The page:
Nigeria to Sell N60b Bonds May 13

Nigeria plans to sell N60 billion ($300 million) of 5, 10 and 20-year sovereign bonds on May 13, the Debt Management Office (DMO) said on Tuesday.

This will be the fifth debt auction during the current year.

The DMO explained that it would sell N20 billion each of the papers, due to mature in 2020, 2024 and 2034 respectively.

The papers are re-openings of previous issues and the results of the auction will be published the following day.

Nigeria had on April 15 raised N70 billion about ($352 million) in sovereign bonds with maturities ranging between five and 20 years.

The country has been issuing sovereign bonds monthly to support the local bond market, create a benchmark for corporate issuance and fund its budget deficit.

Statistics obtained from the DMO on Monday indicated that the Federal Government of Nigeria bonds account for 60.63 per cent of the nation’s domestic debt.

Specifically, the FGN bonds contributed N4, 792,281,221,000 out of the country’s total domestic debt of N7, 904,025,474,000 as of December 31, 2014.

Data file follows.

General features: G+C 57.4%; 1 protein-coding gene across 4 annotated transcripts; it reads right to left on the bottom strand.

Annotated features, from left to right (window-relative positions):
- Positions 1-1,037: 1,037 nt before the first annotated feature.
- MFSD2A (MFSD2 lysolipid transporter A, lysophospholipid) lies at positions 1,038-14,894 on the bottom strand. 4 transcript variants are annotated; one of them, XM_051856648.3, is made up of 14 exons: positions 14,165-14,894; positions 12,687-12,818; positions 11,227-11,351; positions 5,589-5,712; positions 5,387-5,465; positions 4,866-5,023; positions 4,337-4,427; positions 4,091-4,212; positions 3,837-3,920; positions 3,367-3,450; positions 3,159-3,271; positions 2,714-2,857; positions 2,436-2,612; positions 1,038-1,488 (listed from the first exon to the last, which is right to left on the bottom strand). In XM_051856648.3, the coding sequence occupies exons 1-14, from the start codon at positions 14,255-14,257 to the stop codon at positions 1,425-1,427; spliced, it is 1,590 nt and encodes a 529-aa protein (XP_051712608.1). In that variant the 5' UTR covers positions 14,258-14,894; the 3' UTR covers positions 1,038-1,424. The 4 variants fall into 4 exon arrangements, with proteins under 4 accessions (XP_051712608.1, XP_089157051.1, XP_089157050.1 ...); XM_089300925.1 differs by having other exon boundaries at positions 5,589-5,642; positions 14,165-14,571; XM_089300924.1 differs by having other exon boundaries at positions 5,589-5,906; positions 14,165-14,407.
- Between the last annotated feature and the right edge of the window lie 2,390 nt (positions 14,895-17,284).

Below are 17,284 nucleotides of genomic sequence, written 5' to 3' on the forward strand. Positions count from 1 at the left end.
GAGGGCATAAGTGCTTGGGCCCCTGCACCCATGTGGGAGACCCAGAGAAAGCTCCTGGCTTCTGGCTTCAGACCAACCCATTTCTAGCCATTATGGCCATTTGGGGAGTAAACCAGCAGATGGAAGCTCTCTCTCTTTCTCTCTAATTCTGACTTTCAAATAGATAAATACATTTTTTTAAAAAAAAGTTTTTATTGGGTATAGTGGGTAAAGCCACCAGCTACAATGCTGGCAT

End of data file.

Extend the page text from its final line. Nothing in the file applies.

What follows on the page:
Nigerian Treasury Bills, on the other hand, accounted for N2, 815,523,753,000 or 35.62 per cent of the Federal Government’s total domestic debt profile, while treasury bonds accounted for N296, 220,500,000 or 3.75 per cent of the domestic debt.

However, the development stocks and promissory notes, two instruments that have been used in the past to raise funds for the government, are no longer in use as they did not appear on the list of instruments currently being used by the DMO to raise funds.

As of June 30, 2010, development stocks accounted for N220 million or 0.01 per cent, while promissory notes accounted for N63.03 billion or 1.67 per cent of the Federal Government’s domestic debt profile.

Leave a Reply

Fill in your details below or click an icon to log in: Logo

You are commenting using your account. Log Out / Change )

Twitter picture

You are commenting using your Twitter account. Log Out / Change )

Facebook photo

You are commenting using your Facebook account. Log Out / Change )

Google+ photo

You are commenting using your Google+ account. Log Out / Change )

Connecting to %s